This is a good moment for the Brazilian government to take a closer look at recovering areas in the Amazon according toLuiz Aragão, the head of the Earth Observation and Geoinformatics Division at INPE and one of the co-authors of the study. Aragão told Mongabay by phone that new policies to restore degraded land could reposition Brazil as a global leader in geopolitical discussions on sustainable development. Since Brazil’s new President Luiz Inácio Lula da Silva took office in January 2023, he’s been promising to undo the damage caused by preceding policies in the environmental agenda.

Projects to restore state control over the rainforest to curb deforestation, such as the reactivation of the Action Plan for Prevention and Control of Deforestation in the Legal Amazon (PPCDAm) are already in place, but plans to protect secondary forests and degraded lands are unclear. Today, approximately 17% of the Amazon has already been deforested and another 17% is in various stages of degradation from fire, selective logging and other human disturbances. This ranks the country as the globe’s fifth-largest emitter of greenhouse gas (GHG), since land use changes are the most responsible for GHG emissions in Brazil due to deforestation and burning of native vegetation for agricultural use.

“We have different degradation scenarios in the Amazon and we have the technology to identify the areas with the greatest and least capacity for regeneration,” Aragão said. “We can identify areas that have low agricultural potential, for example, and high recovery potential. Protecting these areas must be a priority to increase the carbon sink through forest growth.”

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The researcher also said that preventing deforestation and protecting secondary and degraded forests could lead the country to quickly achieve net-zero emissions in the land sector.

A secondary forest during its first years of regeneration in the Brazilian Amazon, Tapajós River region.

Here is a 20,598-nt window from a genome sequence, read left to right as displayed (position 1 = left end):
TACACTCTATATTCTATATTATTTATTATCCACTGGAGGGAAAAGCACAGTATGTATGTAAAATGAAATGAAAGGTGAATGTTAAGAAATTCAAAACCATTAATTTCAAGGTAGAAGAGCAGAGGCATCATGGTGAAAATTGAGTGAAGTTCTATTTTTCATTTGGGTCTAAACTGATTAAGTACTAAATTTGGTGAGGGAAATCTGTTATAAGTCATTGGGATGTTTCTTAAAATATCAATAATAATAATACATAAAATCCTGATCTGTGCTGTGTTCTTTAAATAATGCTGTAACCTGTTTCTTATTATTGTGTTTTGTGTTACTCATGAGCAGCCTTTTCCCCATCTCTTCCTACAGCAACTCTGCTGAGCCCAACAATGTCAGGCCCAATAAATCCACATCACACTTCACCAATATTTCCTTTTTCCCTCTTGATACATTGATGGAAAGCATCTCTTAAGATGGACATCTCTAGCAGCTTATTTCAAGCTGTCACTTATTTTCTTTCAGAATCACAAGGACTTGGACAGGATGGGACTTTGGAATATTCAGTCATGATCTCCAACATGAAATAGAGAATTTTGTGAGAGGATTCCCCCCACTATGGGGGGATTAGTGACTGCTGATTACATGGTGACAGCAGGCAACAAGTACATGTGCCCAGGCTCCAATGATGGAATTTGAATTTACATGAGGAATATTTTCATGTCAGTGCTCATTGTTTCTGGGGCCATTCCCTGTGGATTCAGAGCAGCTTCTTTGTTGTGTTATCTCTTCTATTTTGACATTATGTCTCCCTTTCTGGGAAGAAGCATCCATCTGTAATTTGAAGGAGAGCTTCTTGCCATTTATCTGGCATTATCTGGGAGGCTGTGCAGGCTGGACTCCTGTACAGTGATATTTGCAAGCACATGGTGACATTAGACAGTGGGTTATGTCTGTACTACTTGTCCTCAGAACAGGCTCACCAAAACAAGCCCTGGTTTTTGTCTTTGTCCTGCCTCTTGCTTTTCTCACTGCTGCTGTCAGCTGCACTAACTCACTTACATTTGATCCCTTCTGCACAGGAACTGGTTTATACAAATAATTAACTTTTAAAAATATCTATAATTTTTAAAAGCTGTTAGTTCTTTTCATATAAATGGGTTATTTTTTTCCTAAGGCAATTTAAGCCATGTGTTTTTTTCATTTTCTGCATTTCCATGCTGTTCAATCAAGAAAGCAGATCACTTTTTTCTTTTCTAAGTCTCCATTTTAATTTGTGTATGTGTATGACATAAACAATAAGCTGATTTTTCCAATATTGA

A secondary forest during its first years of regeneration in the Brazilian Amazon, Tapajós River region. Image: Ricardo Dalagnol.

Last November, at COP27, a group of researchers from the Science Panel for the Amazon (SPA) presented the policy brief “Transforming the Amazon through ‘Arcs of Restoration,” a document providing scientific basis to guide debates and decisions around the recovery of deforested and degraded areas of the Amazon Rainforest.

The brief presented a mix of strategies to achieve net zero by 2030 that included the strengthening of existing public policies and development of new ones, empowering local communities, sustainable restoration of degraded farmland and protection of degraded areas. Experts have stated that the most significant opportunity for large-scale and low-cost restoration is concentrated in public forests, protected areas, and Indigenous lands that have suffered recent degradation, since these areas have healthy primary forests around them and can naturally regenerate without human intervention.

Jos Barlow, a professor of conservation science at Lancaster University in the U.K. and an author of the policy brief presented at COP27, told Mongabay by email that this new study reinforced the main argument of the policy brief. “It demonstrates that restoration can be part of the solution for mitigating climate change, but must be accompanied by actions to prevent further deforestation and degradation,” he said.

The study led by the University of Bristol also emphasized the urgency of putting into practice public policies aimed at protecting the world’s largest rainforest, according to Catarina Conte Jakovac, an associate professor of plant science at Santa Catarina Federal University.

“Currently, the agenda for environmental restoration and the carbon market is on the rise, especially in the Amazon,” Jakovac, who was not involved in the study, told Mongabay by phone. “This agenda has focused on restoring forests through planting seedlings or natural regeneration, but it urgently needs to include robust mechanisms to protect mature and regenerating forests. This is the way for forest restoration to effectively make a positive contribution to mitigating climate change and conserving biodiversity,” she said.

In fact, besides the potential to offset carbon emissions from deforestation, a study published in 2018 showed that in the Amazon, secondary forests also recover in species richness and diversity up to 88% compared with old-growth forests.

Citations:

Heinrich, V. H., Vancutsem, C., Dalagnol, R., Rosan, T. M., Fawcett, D., Silva-Junior, C. H., … Aragão, L. E. (2023). The carbon sink of secondary and degraded humid tropical forests. Nature, 615(7952), 436-442. doi:10.1038/s41586-022-05679-w

Policy Brief: Transforming the Amazon through ‘Arcs of Restoration’. (2022). Retrieved from Science Panel for the Amazon website: doi:10.55161/KJCS2175

Lennox, G. D., Gardner, T. A., Thomson, J. R., Ferreira, J., Berenguer, E., Lees, A. C., … Barlow, J. (2018). Second rate or a second chance? Assessing biomass and biodiversity recovery in regenerating Amazonian forests. Global Change Biology, 24(12), 5680-5694. doi:10.1111/gcb.14443